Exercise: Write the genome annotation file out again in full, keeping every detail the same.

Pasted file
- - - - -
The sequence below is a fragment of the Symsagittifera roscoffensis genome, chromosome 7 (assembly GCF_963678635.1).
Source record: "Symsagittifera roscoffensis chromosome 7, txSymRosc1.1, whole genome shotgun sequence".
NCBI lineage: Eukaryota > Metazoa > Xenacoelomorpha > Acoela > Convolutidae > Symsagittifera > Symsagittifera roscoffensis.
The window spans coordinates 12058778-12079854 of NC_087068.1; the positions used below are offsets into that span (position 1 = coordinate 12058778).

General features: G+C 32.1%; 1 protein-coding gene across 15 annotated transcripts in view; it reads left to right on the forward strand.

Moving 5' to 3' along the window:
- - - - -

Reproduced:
The sequence below is a fragment of the Symsagittifera roscoffensis genome, chromosome 7 (assembly GCF_963678635.1).
Source record: "Symsagittifera roscoffensis chromosome 7, txSymRosc1.1, whole genome shotgun sequence".
NCBI lineage: Eukaryota > Metazoa > Xenacoelomorpha > Acoela > Convolutidae > Symsagittifera > Symsagittifera roscoffensis.
The window spans coordinates 12058778-12079854 of NC_087068.1; the positions used below are offsets into that span (position 1 = coordinate 12058778).

General features: G+C 32.1%; 1 protein-coding gene across 15 annotated transcripts in view; it reads left to right on the forward strand.

Moving 5' to 3' along the window: